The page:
The biochemical activities of MDM2 in cancer cells have been studied intensely because of its implication in human cancer. Several excellent reviews have been published on many different aspects of mouse and human MDM2 (4-9). Experimental evidences suggest that MDM2 binds and degrades several growth suppressors. However oncogenic challenges such as DNA damage that induce DNA repair induces a form of p53 incapable of interacting with MDM2 and a form of MDM2 inactive for degradation. Thus the function of DNA damage induced MDM2 in normal cells is not clear. Central to the understanding of mechanism of oncogenesis, lays the fact that cancer is caused by accumulation of genetic damages. During cell cycle, growth of cells with genetic abnormalities should be prevented by checkpoint regulation. Thus deregulated cell growth observed in cancer cells must evade the checkpoint regulatory pathways The consequence of chance overexpression of MDM2 in otherwise normal cells is also not clear. This review is focused to discuss the function of MDM2 in normal cells and its role in oncogenesis.


3.1. MDM2 overexpresses in tumor cells

The human homologue of the mdm2 gene is frequently overexpressed in many human breast tumors and carcinomas (10-15), soft tissue sarcomas, and other cancers (16-25), suggesting that the genetic alteration may be one of the common causes of oncogenesis. Frequent overexpression of MDM2 in advanced breast tumors suggests that the oncoprotein may be used as an indicator for breast cancer prognosis (11, 26). Amplification of the mdm2 gene leading to overexpression of mdm2 messenger RNA (13, 19, 27-29), and enhanced translation of mRNA has been proposed as mechanisms of MDM2 overexpression (20, 30). Amplification of mdm2 gene is frequent in cancer cells with wild-type p53 (19, 27). Since the oncoprotein can inactivate p53-mediated transcriptional activation, MDM2 is thought induce oncogenesis by inactivating the tumor suppressor p53 (19, 27). Later studies reveal alteration in the expression of both p53 and MDM2 genes ((16). The oncoprotein overexpresses in 41% of benign and 68% of malignant lesions of human breast (10) and is strongly related with the presence of estrogen receptor (10, 14, 15). Elevated expression of estrogen receptor in ER- cells induces overexpression of MDM2. Overexpression of MDM2 has also been correlated with the cyclin dependent kinase inhibitor p21. In breast cancer cells overexpression of MDM2 correlates with lack of p21 expression (31). As MDM2 inhibits p53-mediated transcriptional inhibition and p21 is a p53-inducible protein, this correlation is not unexpected. In squamous cell carcinoma, on the other hand, overexpression of MDM2 is associated with higher levels of p21 (32). Since cancer cells select for multiple genetic damages, it is difficult to get significant insight as to the role of MDM2 in tumorigenesis from the pattern of MDM2 overexpression in cancer cells.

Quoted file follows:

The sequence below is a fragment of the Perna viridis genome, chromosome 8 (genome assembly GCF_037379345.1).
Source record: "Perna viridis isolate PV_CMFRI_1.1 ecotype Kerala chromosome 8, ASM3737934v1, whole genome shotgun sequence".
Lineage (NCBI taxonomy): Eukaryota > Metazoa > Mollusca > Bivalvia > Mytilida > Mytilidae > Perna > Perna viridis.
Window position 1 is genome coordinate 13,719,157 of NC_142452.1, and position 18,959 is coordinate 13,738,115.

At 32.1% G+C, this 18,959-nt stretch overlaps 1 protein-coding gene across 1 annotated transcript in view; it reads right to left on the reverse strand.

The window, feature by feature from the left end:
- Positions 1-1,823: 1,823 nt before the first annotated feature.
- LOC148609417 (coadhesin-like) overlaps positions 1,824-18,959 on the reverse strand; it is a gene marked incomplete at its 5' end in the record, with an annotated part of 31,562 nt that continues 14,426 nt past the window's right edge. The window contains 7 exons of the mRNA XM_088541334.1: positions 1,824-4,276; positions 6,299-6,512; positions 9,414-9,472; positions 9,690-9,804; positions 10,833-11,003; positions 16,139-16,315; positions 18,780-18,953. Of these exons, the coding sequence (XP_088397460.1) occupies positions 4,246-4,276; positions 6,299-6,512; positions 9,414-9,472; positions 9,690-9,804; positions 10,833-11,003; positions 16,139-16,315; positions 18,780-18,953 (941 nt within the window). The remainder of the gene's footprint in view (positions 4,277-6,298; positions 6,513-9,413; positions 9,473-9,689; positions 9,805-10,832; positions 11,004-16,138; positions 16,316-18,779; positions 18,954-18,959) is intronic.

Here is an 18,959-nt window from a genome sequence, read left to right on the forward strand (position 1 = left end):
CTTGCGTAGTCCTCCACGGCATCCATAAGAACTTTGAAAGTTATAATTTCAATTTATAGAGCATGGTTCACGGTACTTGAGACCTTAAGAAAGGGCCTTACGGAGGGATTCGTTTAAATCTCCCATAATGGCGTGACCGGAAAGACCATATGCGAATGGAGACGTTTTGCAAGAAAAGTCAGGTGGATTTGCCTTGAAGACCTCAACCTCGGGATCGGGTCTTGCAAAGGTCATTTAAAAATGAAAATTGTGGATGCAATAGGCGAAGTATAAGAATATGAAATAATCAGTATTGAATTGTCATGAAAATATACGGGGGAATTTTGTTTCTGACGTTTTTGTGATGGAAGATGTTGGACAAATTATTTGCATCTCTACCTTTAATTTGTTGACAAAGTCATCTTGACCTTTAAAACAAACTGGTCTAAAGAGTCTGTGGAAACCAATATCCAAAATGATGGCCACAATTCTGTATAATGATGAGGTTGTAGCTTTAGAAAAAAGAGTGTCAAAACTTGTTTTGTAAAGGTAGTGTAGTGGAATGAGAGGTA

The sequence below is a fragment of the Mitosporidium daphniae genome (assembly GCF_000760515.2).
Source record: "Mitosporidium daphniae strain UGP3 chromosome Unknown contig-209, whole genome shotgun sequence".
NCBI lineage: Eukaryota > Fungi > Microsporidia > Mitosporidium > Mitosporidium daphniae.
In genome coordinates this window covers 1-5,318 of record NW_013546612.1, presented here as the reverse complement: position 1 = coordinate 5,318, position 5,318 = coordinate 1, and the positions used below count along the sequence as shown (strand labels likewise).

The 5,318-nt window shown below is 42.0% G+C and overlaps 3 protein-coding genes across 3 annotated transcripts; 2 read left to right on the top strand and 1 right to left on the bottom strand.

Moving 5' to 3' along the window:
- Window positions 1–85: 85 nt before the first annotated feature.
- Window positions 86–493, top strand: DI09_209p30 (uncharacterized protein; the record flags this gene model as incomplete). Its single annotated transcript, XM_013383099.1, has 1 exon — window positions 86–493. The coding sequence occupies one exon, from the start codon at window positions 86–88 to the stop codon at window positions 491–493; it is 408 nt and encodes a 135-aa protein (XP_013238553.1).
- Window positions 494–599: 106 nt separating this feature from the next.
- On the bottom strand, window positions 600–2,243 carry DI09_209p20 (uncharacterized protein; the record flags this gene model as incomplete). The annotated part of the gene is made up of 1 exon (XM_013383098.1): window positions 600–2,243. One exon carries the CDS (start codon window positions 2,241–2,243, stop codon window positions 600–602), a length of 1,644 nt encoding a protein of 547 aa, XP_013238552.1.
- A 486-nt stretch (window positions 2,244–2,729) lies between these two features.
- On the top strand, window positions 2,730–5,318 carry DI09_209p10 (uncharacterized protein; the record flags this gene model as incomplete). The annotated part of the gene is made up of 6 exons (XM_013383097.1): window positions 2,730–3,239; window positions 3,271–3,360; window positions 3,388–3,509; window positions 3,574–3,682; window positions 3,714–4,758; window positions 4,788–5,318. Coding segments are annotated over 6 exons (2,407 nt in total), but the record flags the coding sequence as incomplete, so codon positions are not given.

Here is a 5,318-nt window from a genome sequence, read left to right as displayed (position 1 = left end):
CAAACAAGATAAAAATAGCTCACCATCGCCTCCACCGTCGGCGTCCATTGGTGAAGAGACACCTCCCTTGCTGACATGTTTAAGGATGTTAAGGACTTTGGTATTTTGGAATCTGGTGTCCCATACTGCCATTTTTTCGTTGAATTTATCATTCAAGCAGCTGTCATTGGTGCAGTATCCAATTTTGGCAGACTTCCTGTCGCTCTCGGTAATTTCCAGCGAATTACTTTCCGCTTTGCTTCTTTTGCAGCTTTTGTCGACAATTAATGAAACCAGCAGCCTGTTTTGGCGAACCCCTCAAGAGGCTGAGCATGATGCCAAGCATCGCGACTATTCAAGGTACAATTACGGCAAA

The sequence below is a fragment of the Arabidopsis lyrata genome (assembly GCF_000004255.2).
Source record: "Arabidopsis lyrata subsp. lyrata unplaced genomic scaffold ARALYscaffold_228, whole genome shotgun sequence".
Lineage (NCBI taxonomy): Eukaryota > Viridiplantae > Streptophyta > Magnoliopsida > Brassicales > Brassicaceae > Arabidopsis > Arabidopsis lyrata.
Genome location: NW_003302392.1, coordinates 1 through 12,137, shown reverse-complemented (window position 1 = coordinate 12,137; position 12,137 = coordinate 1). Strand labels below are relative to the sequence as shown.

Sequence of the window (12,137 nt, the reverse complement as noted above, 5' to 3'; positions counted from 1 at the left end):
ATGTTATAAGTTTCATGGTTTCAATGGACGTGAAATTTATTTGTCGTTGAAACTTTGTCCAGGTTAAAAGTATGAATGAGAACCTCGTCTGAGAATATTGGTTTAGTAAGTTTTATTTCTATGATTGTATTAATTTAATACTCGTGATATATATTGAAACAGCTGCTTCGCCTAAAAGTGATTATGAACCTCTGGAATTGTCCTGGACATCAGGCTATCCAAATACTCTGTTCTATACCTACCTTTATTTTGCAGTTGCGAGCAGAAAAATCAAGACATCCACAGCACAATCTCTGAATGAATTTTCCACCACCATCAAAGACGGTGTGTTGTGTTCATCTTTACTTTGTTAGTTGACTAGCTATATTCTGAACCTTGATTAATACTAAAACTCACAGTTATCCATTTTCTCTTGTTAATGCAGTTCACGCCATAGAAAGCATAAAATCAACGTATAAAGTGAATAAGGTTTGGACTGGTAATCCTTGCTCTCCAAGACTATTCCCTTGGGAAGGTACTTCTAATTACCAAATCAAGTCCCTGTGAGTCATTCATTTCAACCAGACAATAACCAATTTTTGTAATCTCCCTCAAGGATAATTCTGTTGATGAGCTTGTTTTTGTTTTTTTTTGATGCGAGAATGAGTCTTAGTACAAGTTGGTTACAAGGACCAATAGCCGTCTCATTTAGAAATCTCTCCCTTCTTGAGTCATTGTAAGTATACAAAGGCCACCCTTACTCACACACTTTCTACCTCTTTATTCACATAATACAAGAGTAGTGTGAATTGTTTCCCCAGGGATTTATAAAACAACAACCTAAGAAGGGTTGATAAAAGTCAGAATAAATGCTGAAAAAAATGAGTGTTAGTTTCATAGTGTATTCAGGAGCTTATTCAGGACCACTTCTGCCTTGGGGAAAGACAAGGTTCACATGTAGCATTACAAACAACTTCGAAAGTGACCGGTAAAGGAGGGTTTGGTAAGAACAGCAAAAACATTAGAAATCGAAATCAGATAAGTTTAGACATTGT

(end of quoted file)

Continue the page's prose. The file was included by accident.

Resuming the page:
3.2. Amplification Of MDM2 Gene Enhances Tumorigenic Potential Of Murine Cells

The mouse double minute-2 (mdm2) gene was identified as an amplified and overexpressed gene in a spontaneously transformed derivative of mouse BALB/c cell line 3T3DM (28). The protein is coded in the second reading frame of the double minute chromosome. Introduction and amplification of a cosmid bearing the entire mdm2 gene in NIH3T3 cells caused enhanced tumorigenic potential of NIH3T3 cells (28). The cosmid bearing the mdm2 gene also transformed primary rat embryo fibroblasts in the presence of ras oncogene (33). These findings suggest that MDM2 has oncogenic function.